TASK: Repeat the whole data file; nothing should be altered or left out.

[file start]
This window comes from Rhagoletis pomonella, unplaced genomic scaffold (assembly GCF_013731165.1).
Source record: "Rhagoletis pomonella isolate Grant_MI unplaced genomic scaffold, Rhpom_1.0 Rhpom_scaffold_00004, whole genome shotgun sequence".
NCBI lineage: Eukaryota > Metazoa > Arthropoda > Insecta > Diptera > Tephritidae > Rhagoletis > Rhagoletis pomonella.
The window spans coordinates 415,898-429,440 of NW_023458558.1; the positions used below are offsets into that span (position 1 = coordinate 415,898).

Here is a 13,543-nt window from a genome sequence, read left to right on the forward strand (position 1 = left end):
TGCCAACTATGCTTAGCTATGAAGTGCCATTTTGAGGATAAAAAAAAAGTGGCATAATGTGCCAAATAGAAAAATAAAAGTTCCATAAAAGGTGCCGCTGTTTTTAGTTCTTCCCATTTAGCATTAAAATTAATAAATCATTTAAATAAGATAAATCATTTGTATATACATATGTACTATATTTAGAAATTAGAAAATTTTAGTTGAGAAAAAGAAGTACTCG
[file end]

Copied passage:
This window comes from Rhagoletis pomonella, unplaced genomic scaffold (assembly GCF_013731165.1).
Source record: "Rhagoletis pomonella isolate Grant_MI unplaced genomic scaffold, Rhpom_1.0 Rhpom_scaffold_00004, whole genome shotgun sequence".
NCBI lineage: Eukaryota > Metazoa > Arthropoda > Insecta > Diptera > Tephritidae > Rhagoletis > Rhagoletis pomonella.
The window spans coordinates 415,898-429,440 of NW_023458558.1; the positions used below are offsets into that span (position 1 = coordinate 415,898).

Here is a 13,543-nt window from a genome sequence, read left to right on the forward strand (position 1 = left end):
TGCCAACTATGCTTAGCTATGAAGTGCCATTTTGAGGATAAAAAAAAAGTGGCATAATGTGCCAAATAGAAAAATAAAAGTTCCATAAAAGGTGCCGCTGTTTTTAGTTCTTCCCATTTAGCATTAAAATTAATAAATCATTTAAATAAGATAAATCATTTGTATATACATATGTACTATATTTAGAAATTAGAAAATTTTAGTTGAGAAAAAGAAGTACTCG